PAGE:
A face to face meeting may indeed be possible, if our World Tour celebrating the acquisition of MySQL by Sun has a stop close to you, and if I happen to be lucky to be attending that particular meetup just announced:
To toast the success of the acquisition and engage with customers, employees, community developers and partners, Sun and MySQL executives will kick-off a global tour in March, hitting major cities worldwide leading up to the popular MySQL Conference & Expo in April. Every Sun-MySQL community can participate online, including videos, photos and comments from each stop at www.sun.com/mysqltour. This site will invite the public to visit the tour in a nearby city to meet Sun-MySQL executives, local developers and other open source enthusiasts.
If you click at the Google map, you'll see our schedule.
The trip takes us to interesting places. For me, there's a first: Izhevsk, the capital city of the Udmurt Republic in Russia (start in Moscow, fly straight towards the Ural mountains, stop at 2/3 of the distance). That's where MySQL has one of its longest-serving and most prominent development teams, and I'm ashamed I haven't dropped by before -- but happy to be able to fix it in March.
And if you're a MySQLer or MySQL meetup organiser, do contact Sun about hosting an event close to you. Email MeetUpTour@Sun.COM and contact your local MySQL Community Team member: Jay Pipes for North America, Lenz Grimmer for EMEA, Colin Charles for APAC, and worldwide Community Team Lead Giuseppe Maxia -- who all are best approached through firstname.lastname@example.org.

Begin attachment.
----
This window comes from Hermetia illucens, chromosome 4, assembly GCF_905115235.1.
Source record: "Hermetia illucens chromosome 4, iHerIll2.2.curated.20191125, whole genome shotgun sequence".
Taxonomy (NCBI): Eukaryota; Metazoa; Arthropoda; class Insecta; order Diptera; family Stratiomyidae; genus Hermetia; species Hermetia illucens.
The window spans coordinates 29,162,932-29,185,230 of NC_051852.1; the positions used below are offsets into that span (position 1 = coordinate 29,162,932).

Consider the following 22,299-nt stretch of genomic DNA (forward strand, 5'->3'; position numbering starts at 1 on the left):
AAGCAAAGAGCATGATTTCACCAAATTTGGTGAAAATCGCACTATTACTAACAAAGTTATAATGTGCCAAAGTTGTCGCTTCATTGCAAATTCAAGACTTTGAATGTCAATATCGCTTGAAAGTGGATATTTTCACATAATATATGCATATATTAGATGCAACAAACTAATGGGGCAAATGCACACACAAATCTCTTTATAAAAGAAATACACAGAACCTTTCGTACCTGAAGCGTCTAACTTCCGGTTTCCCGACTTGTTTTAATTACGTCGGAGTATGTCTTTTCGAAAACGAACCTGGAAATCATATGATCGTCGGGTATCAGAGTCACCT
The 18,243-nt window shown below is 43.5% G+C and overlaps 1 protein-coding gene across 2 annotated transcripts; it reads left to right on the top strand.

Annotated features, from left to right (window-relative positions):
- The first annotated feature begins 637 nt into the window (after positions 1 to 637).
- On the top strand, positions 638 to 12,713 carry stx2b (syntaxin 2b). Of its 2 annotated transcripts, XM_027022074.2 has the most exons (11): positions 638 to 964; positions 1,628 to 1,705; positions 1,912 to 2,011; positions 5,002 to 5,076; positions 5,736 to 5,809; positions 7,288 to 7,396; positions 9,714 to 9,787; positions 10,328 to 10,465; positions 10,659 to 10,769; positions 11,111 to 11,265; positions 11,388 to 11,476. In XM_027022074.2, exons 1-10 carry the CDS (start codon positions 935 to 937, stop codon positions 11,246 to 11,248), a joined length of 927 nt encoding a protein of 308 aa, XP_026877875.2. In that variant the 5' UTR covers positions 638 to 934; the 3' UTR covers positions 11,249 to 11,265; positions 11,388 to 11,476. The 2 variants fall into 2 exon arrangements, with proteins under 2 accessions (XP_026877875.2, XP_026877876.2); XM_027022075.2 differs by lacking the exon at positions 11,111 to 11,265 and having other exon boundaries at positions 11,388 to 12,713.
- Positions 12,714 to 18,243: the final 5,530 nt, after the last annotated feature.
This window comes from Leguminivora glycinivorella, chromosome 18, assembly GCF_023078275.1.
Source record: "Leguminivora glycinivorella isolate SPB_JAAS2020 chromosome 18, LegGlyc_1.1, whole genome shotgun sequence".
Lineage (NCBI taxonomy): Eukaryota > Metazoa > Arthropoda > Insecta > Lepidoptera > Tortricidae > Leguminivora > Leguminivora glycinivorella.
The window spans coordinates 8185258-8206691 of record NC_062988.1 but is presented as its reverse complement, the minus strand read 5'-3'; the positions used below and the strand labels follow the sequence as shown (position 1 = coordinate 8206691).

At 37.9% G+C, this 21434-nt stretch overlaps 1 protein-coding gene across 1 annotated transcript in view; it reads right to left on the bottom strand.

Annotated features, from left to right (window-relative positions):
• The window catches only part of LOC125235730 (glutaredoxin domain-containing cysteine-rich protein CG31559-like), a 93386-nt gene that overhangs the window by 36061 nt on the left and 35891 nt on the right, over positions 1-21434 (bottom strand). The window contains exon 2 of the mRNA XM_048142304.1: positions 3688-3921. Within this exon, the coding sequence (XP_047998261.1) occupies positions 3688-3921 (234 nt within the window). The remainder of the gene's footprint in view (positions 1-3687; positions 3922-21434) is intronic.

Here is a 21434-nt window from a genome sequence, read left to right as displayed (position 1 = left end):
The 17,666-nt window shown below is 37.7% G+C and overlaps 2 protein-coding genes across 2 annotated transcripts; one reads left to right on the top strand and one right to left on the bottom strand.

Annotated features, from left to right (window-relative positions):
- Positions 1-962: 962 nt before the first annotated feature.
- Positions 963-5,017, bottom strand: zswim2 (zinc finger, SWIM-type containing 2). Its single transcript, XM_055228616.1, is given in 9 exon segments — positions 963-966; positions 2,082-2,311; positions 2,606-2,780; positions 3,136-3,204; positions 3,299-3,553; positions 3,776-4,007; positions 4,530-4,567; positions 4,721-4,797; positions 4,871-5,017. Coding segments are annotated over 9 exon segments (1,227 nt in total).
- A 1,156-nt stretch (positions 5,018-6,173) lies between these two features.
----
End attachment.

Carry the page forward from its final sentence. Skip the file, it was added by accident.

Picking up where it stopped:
The tour talks about us as "rock stars". Now where's humble old MySQL? Well, perhaps you never regarded MySQL as humble, but I'll tell you two anecdotes on the topic anyway.
First, yes, I'd like to think we're humble. But at the same time, we're sticking out our heads in various circumstances. From my former-and-current boss, ex-MySQL-CEO now-Sun-SVP MÃƒÂ¥rten Mickos, I've with pride stolen the expression "We're world famous for being humble". It tries to capture that we don't claim MySQL is good for all purposes ("we're the best for everything"), but we still don't hide that MySQL is being used by some fairly impressive enterprises.
Second, I'll tell you about a humbling experience from right after I joined MySQL in 2001. Our founder, Michael "Monty" Widenius wanted me to be exposed to the external community of MySQL users. So he asked me to go to Belgrade in Serbia, to present for the Open Source Network of Yugoslavia. The room could fit 200 people. About 250 turned up. I was the only foreign speaker, and I had asked for some tips by MySQL's first non-founder employee, Sinisa Milivojevic (incidentally a Serb). So I opened with "Dobar dan svima!", good day to you all. Applause! Wow! Then I continued with a phrase that I've forgotten by now, but it meant "sorry for not speaking Serbian". Further applause! "Why? It's just me, Kaj!", I was thinking. But I was truly being treated as a rock star. Talking to the hosts after the presentation, I understood that my favourable reception was partly due to a Western foreigner finally visiting Serbia without dropping bombs in their necks, and even apologising for not speaking Serbian.
Unfortunately, Belgrade isn't on my track this time, but at least Dublin, Stockholm, Moscow, Izhevsk, Kiev, Hamburg, Munich and Milano are. And this time, I promise to do more than just the greeting sentences in a predominant local non-English language (huh, except for Gaelic in Dublin). Let's see if I succeed.